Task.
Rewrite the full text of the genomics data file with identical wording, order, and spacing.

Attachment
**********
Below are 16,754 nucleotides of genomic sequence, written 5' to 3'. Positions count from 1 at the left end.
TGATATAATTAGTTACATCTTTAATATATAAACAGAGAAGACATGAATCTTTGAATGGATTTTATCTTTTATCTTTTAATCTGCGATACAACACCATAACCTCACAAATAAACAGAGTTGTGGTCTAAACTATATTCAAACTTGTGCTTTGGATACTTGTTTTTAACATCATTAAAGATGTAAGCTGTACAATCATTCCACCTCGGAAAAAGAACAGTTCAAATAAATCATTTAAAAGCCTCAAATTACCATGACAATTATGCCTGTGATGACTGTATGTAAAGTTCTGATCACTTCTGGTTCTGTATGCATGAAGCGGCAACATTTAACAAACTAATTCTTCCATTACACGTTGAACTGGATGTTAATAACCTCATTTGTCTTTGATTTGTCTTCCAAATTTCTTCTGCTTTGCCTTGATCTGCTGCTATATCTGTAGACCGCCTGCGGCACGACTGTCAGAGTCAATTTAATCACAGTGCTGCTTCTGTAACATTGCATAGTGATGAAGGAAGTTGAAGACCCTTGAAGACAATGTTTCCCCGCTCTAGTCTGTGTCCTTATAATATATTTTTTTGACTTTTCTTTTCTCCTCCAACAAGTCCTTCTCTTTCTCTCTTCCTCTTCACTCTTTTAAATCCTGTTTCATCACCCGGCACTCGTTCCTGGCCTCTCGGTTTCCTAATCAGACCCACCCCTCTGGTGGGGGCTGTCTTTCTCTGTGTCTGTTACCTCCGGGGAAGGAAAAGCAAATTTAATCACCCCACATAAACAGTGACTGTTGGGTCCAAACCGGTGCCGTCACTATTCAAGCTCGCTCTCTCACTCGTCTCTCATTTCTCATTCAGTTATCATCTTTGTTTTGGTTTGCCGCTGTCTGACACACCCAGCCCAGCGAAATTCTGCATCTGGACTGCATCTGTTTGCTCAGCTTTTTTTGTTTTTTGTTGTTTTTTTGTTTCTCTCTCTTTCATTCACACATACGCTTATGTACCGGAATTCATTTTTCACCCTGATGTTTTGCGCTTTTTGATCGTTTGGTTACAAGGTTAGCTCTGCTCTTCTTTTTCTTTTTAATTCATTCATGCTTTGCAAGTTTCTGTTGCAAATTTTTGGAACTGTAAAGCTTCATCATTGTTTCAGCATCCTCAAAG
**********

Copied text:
Below are 16,754 nucleotides of genomic sequence, written 5' to 3'. Positions count from 1 at the left end.
TGATATAATTAGTTACATCTTTAATATATAAACAGAGAAGACATGAATCTTTGAATGGATTTTATCTTTTATCTTTTAATCTGCGATACAACACCATAACCTCACAAATAAACAGAGTTGTGGTCTAAACTATATTCAAACTTGTGCTTTGGATACTTGTTTTTAACATCATTAAAGATGTAAGCTGTACAATCATTCCACCTCGGAAAAAGAACAGTTCAAATAAATCATTTAAAAGCCTCAAATTACCATGACAATTATGCCTGTGATGACTGTATGTAAAGTTCTGATCACTTCTGGTTCTGTATGCATGAAGCGGCAACATTTAACAAACTAATTCTTCCATTACACGTTGAACTGGATGTTAATAACCTCATTTGTCTTTGATTTGTCTTCCAAATTTCTTCTGCTTTGCCTTGATCTGCTGCTATATCTGTAGACCGCCTGCGGCACGACTGTCAGAGTCAATTTAATCACAGTGCTGCTTCTGTAACATTGCATAGTGATGAAGGAAGTTGAAGACCCTTGAAGACAATGTTTCCCCGCTCTAGTCTGTGTCCTTATAATATATTTTTTTGACTTTTCTTTTCTCCTCCAACAAGTCCTTCTCTTTCTCTCTTCCTCTTCACTCTTTTAAATCCTGTTTCATCACCCGGCACTCGTTCCTGGCCTCTCGGTTTCCTAATCAGACCCACCCCTCTGGTGGGGGCTGTCTTTCTCTGTGTCTGTTACCTCCGGGGAAGGAAAAGCAAATTTAATCACCCCACATAAACAGTGACTGTTGGGTCCAAACCGGTGCCGTCACTATTCAAGCTCGCTCTCTCACTCGTCTCTCATTTCTCATTCAGTTATCATCTTTGTTTTGGTTTGCCGCTGTCTGACACACCCAGCCCAGCGAAATTCTGCATCTGGACTGCATCTGTTTGCTCAGCTTTTTTTGTTTTTTGTTGTTTTTTTGTTTCTCTCTCTTTCATTCACACATACGCTTATGTACCGGAATTCATTTTTCACCCTGATGTTTTGCGCTTTTTGATCGTTTGGTTACAAGGTTAGCTCTGCTCTTCTTTTTCTTTTTAATTCATTCATGCTTTGCAAGTTTCTGTTGCAAATTTTTGGAACTGTAAAGCTTCATCATTGTTTCAGCATCCTCAAAG